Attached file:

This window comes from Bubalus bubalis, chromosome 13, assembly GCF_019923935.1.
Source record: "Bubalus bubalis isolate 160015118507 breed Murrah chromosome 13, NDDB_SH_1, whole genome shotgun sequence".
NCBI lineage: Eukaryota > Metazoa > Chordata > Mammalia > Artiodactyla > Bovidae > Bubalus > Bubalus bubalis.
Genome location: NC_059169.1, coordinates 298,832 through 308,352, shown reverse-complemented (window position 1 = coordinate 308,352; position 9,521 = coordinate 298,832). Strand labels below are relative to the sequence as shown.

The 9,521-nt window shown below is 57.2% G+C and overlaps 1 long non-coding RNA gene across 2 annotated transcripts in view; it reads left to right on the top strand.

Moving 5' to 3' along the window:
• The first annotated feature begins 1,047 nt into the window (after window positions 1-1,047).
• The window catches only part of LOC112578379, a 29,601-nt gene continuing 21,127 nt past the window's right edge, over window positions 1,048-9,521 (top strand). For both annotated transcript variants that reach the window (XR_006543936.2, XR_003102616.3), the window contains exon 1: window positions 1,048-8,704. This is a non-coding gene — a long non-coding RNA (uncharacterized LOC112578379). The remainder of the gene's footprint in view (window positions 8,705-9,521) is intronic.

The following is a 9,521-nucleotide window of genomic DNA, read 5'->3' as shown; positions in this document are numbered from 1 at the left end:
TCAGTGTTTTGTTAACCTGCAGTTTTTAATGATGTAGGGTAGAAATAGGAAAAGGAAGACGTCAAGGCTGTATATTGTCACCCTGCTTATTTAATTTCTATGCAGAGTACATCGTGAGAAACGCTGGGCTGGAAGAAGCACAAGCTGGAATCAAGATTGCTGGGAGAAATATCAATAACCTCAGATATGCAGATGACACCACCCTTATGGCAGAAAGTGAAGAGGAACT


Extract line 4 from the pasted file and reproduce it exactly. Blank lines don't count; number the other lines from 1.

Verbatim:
Genome location: NC_059169.1, coordinates 298,832 through 308,352, shown reverse-complemented (window position 1 = coordinate 308,352; position 9,521 = coordinate 298,832). Strand labels below are relative to the sequence as shown.